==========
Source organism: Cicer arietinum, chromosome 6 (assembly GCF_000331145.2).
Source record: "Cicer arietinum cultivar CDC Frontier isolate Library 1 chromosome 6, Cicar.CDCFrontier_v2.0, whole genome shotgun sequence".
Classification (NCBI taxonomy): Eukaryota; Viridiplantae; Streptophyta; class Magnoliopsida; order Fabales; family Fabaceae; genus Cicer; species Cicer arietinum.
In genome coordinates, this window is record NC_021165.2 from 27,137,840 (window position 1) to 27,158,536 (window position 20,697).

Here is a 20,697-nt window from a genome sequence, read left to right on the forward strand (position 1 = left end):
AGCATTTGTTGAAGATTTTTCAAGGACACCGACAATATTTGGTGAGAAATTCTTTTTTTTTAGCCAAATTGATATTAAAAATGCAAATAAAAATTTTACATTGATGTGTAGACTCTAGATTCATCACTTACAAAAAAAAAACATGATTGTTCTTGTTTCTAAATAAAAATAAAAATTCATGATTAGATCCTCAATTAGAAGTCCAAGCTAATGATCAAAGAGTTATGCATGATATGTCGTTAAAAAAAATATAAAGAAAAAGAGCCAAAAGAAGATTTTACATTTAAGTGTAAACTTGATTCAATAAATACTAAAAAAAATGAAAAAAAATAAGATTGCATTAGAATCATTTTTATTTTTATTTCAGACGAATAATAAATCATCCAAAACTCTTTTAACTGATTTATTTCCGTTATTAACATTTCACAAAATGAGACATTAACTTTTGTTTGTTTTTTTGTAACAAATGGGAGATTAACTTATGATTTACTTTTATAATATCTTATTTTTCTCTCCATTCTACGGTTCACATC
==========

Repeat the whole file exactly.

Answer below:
Source organism: Cicer arietinum, chromosome 6 (assembly GCF_000331145.2).
Source record: "Cicer arietinum cultivar CDC Frontier isolate Library 1 chromosome 6, Cicar.CDCFrontier_v2.0, whole genome shotgun sequence".
Classification (NCBI taxonomy): Eukaryota; Viridiplantae; Streptophyta; class Magnoliopsida; order Fabales; family Fabaceae; genus Cicer; species Cicer arietinum.
In genome coordinates, this window is record NC_021165.2 from 27,137,840 (window position 1) to 27,158,536 (window position 20,697).

Here is a 20,697-nt window from a genome sequence, read left to right on the forward strand (position 1 = left end):
AGCATTTGTTGAAGATTTTTCAAGGACACCGACAATATTTGGTGAGAAATTCTTTTTTTTTAGCCAAATTGATATTAAAAATGCAAATAAAAATTTTACATTGATGTGTAGACTCTAGATTCATCACTTACAAAAAAAAAACATGATTGTTCTTGTTTCTAAATAAAAATAAAAATTCATGATTAGATCCTCAATTAGAAGTCCAAGCTAATGATCAAAGAGTTATGCATGATATGTCGTTAAAAAAAATATAAAGAAAAAGAGCCAAAAGAAGATTTTACATTTAAGTGTAAACTTGATTCAATAAATACTAAAAAAAATGAAAAAAAATAAGATTGCATTAGAATCATTTTTATTTTTATTTCAGACGAATAATAAATCATCCAAAACTCTTTTAACTGATTTATTTCCGTTATTAACATTTCACAAAATGAGACATTAACTTTTGTTTGTTTTTTTGTAACAAATGGGAGATTAACTTATGATTTACTTTTATAATATCTTATTTTTCTCTCCATTCTACGGTTCACATC